"Have you made an impact?"
Perhaps a better question to ask, is how do you know whether you’ve made an impact?
We find that many organisations struggle to respond when asked about the impact they are having and the outcomes they have delivered. But why? Let’s look at this together.
“Who are we, if not measured by our impact on others?”
– Carl Sagan
The importance of making an impact
Many people don’t measure impact because it’s a daunting, difficult task which is affected by numerous factors that are beyond your control. As a result, organisations measure the things they are doing (actions) because it’s easier than measuring outcomes.
But, without measuring the outcomes how do you know if the actions you took were the correct ones?
Let’s take an example, many local authorities (housing organisations and some charities too) have an objective to ‘meet their local housing need and reduce homelessness’. These organisations often measure the suitability of the accommodation they have, because it’s easy to measure. Whereas a better outcome to measure would be the percentage of people in their local area who aren’t in suitable accommodation.
Whilst it might be harder, and more easily influenced by other factors outside your control, measuring the latter outcome measure will not only evidence the impact you’re having, it will also influence the actions you take. A good measure drives the right activity, instead of simply measuring activity.
Our thoughts on how to make a difference
So how do you measure outcomes? Firstly you need to be clear about your purpose. You need to make sure that you express that purpose as a statement of ‘why’ you do what you do, about the impact you want to have. Your ‘why’ will never really change, it might expand, but it won’t fundamentally change. Whereas ‘what’ you do, and ‘how’ you choose to do it will change over time. Look at how services have changed as a result of COVID. It’s also important to measure aspects of your ‘how’ and ‘what’, but these are not your impact measures.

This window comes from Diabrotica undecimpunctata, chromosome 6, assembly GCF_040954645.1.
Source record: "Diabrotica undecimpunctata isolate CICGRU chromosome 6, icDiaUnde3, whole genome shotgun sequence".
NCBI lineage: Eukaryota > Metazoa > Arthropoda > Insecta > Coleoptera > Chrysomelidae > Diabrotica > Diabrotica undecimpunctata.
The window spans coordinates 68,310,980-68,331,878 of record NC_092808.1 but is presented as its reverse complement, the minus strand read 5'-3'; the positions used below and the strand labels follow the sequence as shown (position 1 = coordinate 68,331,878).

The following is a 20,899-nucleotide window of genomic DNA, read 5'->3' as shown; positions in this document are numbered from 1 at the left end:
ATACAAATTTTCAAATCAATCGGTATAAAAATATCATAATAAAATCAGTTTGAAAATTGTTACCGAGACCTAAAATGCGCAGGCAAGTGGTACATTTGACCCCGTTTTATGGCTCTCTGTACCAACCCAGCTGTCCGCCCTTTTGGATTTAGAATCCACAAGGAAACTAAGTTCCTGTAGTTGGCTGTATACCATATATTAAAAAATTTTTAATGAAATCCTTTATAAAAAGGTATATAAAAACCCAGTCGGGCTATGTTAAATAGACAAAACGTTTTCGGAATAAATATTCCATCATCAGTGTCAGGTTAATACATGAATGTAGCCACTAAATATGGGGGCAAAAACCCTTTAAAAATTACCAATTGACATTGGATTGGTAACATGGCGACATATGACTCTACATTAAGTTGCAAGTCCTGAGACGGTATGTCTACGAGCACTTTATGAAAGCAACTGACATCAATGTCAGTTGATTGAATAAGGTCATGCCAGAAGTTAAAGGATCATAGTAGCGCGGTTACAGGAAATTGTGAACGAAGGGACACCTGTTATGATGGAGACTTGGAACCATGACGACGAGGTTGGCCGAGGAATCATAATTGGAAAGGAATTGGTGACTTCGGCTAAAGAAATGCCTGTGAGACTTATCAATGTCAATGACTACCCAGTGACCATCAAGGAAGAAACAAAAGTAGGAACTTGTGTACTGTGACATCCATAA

At Ad Esse, we are big fans of Simon Sinek; if you haven’t already read his book, ‘Start with Why’, we thoroughly recommend it. Alternatively, watch his Ted Talk, where he explains the importance of starting with ‘why?’ through the golden circle concept illustrated below.
Establish a measurement framework
Below is a clip from our recent webinar, ‘how to design effective measures’. In the video below, Rhiannon explains how to establish a measurement framework by starting with the impact you want to have.
Examples of how other organisations could measure impact
The WWF wants to help people and nature thrive through conservation work. If their ‘why’ is to help people and nature thrive, impact measures would include things like the number of species declining (the fewer the better), a reduction in the urbanisation of protected areas, and the world living off more natural resources.
Cross-industry examples of measuring impact
Tony Chocolonely wants to make 100% slave free the norm in chocolate.
In order to evidence their impact, they would need to not only measure the percentage of their own chocolate that is slave free, but also measure the percentage of all chocolate worldwide that is sold slave free. You can see how measuring their purpose directly might lead to the organisation doing very different things, like working to revolutionise the supply chains for all chocolate providers.
Lush wants to create a cosmetic revolution to save the planet.
Commendably, Lush measures the ratio of natural ingredients (65%) vs safe synthetic (35%), as well as the number of environmentally friendly Lush products sold in comparison to plastic alternatives. However, for this to be an impact measure, they should measure these things for the entire cosmetic industry. Doing so might make them switch focus from improving the proportion of natural ingredients in their own products, to activities like increasing their market share for cosmetic products or influencing the composition of other provider cosmetics.
“Care Contracting… has seen a major improvement to revenue collection. It has shortened revenue collection times and increased our care hours this year by over 23,000”
– Philippa Crowther, Chief Executive at The Wilberforce Trust
Measuring impact allows you see your services through a whole new lens. It will drive improvement and ultimately result in you doing different things in different and better ways, creating a better service for your customers, colleagues and community.
If you need any help with putting effective measures in place, ask us by emailing firstname.lastname@example.org or use our contact page.